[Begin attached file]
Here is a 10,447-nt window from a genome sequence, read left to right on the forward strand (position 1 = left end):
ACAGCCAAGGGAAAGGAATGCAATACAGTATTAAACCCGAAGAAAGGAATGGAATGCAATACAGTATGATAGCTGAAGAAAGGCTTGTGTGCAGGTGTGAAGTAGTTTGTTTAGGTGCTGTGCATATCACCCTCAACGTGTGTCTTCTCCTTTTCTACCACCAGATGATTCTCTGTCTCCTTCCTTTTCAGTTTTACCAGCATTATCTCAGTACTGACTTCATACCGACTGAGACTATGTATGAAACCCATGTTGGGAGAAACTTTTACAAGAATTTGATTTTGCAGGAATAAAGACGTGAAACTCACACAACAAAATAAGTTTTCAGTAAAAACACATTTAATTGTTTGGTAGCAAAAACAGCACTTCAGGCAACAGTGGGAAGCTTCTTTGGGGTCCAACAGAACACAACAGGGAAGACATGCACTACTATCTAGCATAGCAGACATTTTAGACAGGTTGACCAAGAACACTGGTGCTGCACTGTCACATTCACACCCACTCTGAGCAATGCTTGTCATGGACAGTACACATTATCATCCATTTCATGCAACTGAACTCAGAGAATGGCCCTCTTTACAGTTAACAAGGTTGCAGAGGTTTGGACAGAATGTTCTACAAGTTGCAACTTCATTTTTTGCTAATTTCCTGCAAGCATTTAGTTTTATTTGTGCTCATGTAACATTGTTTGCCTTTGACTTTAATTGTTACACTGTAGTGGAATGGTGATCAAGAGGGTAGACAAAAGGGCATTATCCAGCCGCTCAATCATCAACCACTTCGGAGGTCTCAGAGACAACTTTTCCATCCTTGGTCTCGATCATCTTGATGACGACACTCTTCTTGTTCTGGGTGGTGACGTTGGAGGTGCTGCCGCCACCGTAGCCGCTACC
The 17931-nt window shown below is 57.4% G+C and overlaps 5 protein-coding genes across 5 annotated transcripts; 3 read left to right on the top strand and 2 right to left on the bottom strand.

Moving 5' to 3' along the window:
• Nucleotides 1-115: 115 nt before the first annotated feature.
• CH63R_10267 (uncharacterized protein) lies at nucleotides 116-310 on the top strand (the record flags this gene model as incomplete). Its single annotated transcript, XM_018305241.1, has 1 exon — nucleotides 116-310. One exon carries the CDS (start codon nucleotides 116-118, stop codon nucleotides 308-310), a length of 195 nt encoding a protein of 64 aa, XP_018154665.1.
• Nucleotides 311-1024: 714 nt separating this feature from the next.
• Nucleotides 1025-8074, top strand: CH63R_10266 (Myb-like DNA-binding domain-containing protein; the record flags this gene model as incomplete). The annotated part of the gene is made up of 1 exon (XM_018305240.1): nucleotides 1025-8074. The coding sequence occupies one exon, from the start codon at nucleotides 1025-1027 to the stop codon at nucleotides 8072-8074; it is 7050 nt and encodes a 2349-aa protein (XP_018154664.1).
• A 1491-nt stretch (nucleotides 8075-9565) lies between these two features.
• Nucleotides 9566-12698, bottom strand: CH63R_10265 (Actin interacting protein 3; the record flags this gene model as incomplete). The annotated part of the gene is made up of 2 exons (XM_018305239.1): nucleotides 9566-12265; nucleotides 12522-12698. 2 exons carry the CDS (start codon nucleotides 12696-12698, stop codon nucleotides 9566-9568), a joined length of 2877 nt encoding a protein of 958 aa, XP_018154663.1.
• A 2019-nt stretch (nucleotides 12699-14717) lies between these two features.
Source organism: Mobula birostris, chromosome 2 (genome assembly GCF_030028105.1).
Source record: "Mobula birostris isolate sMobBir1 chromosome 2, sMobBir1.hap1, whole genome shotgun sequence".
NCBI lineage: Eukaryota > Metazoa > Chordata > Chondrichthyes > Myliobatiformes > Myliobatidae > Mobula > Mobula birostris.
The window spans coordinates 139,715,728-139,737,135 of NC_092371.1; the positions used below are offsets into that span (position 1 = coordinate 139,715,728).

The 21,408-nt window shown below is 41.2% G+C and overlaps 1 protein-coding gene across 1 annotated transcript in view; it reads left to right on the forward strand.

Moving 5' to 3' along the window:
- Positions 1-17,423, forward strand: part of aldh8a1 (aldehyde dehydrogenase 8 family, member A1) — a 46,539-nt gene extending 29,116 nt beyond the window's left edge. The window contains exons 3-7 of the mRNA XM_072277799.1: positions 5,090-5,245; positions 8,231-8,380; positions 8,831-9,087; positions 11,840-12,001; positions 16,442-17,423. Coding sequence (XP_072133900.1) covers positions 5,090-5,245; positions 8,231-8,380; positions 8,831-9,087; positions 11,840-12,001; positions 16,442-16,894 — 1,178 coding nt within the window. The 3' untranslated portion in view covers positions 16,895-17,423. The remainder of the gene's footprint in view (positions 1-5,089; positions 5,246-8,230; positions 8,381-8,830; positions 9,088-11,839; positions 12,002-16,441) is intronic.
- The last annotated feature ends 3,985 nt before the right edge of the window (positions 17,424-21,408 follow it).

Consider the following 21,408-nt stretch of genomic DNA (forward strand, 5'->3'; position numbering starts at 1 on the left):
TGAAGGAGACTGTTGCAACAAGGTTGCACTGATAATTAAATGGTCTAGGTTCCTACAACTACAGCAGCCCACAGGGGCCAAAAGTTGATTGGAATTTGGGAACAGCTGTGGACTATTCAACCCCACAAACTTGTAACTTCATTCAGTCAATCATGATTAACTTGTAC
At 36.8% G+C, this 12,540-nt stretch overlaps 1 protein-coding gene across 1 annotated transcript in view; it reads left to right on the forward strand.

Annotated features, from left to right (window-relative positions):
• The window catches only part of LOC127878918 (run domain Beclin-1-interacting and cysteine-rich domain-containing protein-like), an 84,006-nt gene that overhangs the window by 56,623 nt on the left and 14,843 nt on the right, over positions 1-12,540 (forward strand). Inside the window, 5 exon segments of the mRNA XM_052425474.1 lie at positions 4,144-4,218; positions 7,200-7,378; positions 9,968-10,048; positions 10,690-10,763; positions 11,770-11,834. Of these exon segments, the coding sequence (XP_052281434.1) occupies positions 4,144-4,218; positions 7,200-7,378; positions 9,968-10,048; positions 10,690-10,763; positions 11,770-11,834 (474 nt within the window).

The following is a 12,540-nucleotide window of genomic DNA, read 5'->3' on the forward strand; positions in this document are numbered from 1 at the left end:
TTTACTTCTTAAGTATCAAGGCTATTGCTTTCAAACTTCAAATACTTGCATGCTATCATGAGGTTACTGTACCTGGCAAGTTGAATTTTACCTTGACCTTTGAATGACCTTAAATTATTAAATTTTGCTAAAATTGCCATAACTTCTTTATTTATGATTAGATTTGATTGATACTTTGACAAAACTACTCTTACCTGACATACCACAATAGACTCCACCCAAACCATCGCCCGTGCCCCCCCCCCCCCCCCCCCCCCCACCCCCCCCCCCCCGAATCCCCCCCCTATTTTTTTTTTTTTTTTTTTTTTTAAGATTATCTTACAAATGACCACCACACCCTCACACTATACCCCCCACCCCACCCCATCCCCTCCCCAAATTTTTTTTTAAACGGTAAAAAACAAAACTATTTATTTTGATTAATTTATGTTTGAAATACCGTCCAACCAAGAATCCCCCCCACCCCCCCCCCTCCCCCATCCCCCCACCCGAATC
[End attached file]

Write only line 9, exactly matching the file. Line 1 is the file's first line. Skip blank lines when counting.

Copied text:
• A 1491-nt stretch (nucleotides 8075-9565) lies between these two features.